It is the end of the day and I need to make something quick for dinner, something that can be prepared and waiting for me and Ben to eat after getting him from swim practice and before my departure to an evening meeting.  I pull out the last of the pesto.  It’s not a lot, but it will certainly flavor my other findings, the one small zucchini, the half bunch of broccolini, the handful of sliced mushrooms, and the leek.  I open one cupboard to see what sort of grain can be used.  Not inspired by the half box of pasta shells, nor the bags of couscous and rice, I then go to open the other cupboard and what stares out at me prominently is the box of red quinoa that Molly had brought home from school.  It has been sitting on the table in her room all week while she was packing, like a visual reminder of the very place that she would soon be nourishing herself from.  And so I smile now, imagining her bringing this box down at some point in the past day and putting it here in this cupboard for me to find.  And the smile grows as I fixate on the brand name on the box…’Wegmans’.  Wegmans is the name of the supermarket that originated in Rochester NY where I grew up, to become a national model for the big SUPER store/market.  It evokes everything about my roots and tradition and growing up with family in Rochester.  How perfect then. Quinoa from Wegmans; as if to remind of where I am in exactly this moment, a mother thinking about her daughter on her way to her solo adventure in Peru where this very grain originates and is grown, packaged and offered with family tradition that provides the necessary energy for growth and change…

I put the quinoa in a pot to cook while I am sautéing the vegetables, first the chopped leeks and mushrooms until soft and fragrant then adding the chopped squash and broccolini.  I find about a third of a can of coconut milk in the fridge and add it to the vegetables, then the rest of the pesto, about 1/4 cups worth or so.  Then toss in a handful of walnuts.  Now everything is swimming in the most delicious looking and smelling pesto creme sauce….

When it is time to eat, I warm the mixture and add some quinoa and dinner is done.

It is really good.  Molly would really love this.  My mom (and maybe my dad, smile)would really love this.  Ben is really loving this.  And I feel myself right inside the middle space of my own experience, the ‘inbetween space’ I have written about before, feeling literally where I am as a fifty-four year old woman with adult children and adult parents. Feeling the generational timeline and where I am in it.  It is a strong line, reinforced with so much love and invested time together, with shared traditions such as ‘going to Wegmans’ punctuating both stability and fluidity, and creating reverberations that are able to be felt all the way through in a healthy nourishing way…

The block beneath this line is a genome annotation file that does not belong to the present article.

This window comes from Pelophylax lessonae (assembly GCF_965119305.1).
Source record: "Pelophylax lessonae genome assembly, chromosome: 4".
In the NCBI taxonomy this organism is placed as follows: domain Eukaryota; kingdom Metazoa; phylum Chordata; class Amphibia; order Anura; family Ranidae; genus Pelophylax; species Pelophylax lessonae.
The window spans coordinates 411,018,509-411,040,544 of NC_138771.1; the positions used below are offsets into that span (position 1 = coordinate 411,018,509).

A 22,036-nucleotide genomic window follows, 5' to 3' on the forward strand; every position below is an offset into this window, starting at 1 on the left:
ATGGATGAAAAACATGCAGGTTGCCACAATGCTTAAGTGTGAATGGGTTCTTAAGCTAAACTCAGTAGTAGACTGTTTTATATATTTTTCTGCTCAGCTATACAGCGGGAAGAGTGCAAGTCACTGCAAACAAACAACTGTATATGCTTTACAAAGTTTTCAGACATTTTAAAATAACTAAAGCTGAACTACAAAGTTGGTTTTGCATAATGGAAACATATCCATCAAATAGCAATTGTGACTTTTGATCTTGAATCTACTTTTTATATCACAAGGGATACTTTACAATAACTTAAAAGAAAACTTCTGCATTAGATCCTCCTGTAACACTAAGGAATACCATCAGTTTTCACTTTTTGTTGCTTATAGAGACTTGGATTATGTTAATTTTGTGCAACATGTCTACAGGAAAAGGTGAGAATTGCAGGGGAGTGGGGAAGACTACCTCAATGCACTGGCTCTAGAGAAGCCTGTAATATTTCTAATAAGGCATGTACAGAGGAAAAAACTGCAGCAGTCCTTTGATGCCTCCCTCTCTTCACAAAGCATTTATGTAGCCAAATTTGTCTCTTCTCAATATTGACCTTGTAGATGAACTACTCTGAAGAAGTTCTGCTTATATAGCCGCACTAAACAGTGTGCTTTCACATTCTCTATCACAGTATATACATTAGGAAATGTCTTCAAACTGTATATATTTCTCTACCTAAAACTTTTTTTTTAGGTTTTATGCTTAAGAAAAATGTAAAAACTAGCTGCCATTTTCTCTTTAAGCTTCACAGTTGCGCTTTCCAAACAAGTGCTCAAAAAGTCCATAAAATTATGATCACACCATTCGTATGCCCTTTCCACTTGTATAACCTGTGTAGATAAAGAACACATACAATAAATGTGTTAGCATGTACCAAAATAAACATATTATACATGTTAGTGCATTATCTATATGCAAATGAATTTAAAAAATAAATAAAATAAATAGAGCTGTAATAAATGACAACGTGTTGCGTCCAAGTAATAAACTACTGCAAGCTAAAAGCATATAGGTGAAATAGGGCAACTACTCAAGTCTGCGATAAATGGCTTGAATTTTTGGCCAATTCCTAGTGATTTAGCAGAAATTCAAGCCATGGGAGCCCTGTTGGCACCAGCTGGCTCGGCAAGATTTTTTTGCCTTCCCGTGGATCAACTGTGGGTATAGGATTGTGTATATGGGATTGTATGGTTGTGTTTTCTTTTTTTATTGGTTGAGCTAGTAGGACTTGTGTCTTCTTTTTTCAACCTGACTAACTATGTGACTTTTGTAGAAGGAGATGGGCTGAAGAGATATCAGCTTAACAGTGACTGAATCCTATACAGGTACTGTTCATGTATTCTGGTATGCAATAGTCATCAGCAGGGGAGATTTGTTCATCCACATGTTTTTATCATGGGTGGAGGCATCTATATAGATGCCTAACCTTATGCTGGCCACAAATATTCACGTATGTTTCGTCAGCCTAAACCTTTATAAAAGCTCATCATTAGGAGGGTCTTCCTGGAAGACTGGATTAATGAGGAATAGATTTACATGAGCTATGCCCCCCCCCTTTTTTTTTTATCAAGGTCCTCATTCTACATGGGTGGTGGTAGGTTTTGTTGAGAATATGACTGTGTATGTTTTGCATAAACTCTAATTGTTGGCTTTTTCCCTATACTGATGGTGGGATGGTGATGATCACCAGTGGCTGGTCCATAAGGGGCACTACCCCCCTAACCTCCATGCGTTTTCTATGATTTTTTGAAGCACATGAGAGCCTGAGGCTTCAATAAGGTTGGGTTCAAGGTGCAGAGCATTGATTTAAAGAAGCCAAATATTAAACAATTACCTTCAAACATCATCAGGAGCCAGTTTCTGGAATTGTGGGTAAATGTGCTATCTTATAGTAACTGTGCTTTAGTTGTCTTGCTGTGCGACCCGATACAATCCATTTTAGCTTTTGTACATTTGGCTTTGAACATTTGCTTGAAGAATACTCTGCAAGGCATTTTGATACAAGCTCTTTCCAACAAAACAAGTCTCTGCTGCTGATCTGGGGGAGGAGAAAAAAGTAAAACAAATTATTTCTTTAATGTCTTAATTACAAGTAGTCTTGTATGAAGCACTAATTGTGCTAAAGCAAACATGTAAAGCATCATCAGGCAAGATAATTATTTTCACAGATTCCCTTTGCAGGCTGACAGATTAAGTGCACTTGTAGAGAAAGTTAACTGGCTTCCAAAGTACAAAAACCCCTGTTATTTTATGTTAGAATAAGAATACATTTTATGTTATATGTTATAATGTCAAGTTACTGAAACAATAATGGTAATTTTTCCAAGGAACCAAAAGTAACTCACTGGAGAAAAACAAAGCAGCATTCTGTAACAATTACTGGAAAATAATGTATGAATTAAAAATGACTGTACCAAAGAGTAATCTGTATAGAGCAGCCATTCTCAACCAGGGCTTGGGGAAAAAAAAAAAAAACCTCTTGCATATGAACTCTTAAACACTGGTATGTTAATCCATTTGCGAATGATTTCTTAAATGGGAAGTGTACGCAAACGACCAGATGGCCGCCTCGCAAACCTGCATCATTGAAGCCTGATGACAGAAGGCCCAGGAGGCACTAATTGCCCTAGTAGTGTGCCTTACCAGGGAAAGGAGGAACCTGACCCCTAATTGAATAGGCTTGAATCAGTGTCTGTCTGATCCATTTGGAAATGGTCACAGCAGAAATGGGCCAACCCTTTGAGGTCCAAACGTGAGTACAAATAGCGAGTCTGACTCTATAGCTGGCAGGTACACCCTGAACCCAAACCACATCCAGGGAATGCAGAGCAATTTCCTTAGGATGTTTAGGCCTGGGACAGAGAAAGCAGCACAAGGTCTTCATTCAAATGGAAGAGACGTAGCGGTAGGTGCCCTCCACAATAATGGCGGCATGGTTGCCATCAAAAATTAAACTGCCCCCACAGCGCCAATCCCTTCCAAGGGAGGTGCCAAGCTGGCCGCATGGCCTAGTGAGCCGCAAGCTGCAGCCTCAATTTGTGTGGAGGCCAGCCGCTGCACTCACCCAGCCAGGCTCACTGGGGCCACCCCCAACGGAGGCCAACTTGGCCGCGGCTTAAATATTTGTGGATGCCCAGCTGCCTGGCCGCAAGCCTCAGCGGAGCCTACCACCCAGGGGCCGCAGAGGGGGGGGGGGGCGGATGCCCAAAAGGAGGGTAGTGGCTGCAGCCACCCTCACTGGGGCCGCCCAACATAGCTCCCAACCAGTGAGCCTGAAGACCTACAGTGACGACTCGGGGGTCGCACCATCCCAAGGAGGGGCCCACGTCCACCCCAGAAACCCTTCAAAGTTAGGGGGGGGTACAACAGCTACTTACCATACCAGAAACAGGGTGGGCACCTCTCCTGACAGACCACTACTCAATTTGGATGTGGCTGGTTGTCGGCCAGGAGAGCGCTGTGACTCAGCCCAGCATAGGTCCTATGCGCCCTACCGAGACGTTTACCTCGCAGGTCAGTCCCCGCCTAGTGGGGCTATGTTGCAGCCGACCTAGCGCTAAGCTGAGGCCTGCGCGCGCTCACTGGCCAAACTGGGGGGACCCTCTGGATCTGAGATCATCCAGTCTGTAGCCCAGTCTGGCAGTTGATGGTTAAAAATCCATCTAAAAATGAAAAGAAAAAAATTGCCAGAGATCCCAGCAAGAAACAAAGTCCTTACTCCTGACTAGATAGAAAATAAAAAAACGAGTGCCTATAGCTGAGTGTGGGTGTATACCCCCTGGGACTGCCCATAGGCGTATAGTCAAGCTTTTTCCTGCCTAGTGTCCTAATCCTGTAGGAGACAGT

It’s 10:20 and Molly is arriving in Cusco just about now, smile…..

yard happenings

It’s like stuff comes up overnight.  I blink and the garden is full and lush and flowering already.  The lawn is full of little blue and yellow flowers and there is so much green! I’ve cut the lawn a few times, but this is when I mow around the clumps of wildflowers, including my favorite buttercups, that want to be seen just a little longer…


And when I moved into this house thirteen years ago, the ‘garden’ was just a lawn I dug up a little of each year, planted, and tried out different combinations of flowers and vegetables until finally the garden began to have a voice of its own.  Mostly perennial now, there is still one small spot that I clear of weeds for some sort of annual offering each year, otherwise my service to this garden consists of weeding and dividing and simply enjoying watching where new shoots of things appear each year…

And last but not least there is the back, for the most part untamed and wild, that looks out into my neighbors mini forest that is their back yard.  And right now, the edges are defined with thick rows of wild flox that seem to soar up out the sea of green,

And where I have tried my hand at a variety of vegetables, I have not had much luck.  The combination of insects, animals and chemically imbalanced soil have all contributed to lackluster yields and so for the past few years I have just relied on my beloved farmers market share to provide me with fresh organic local produce.  However, the itch has come back this year, and I decide to keep the effort small and close to ‘home’…

I buy a few 6 packs of parsley, basil, chard, and spinach and plant them in pots with fresh organic potting soil and arrange them in the greenery right outside my kitchen window.

It is a wonderful solution.  I can easily water them each day and monitor their progress consistently from the most frequented room in the house, smile.  And I can replace spent with new plants as needed.  Just with the making of these few pots, I am already imagining another large pot filled with pole supported green beans, and a pot of cherry tomatoes, maybe even a lone squash or cucumber plant.  I realize I don’t need a lot.  Just enough to have a fresh picked offering each day right from my very own kitchen garden!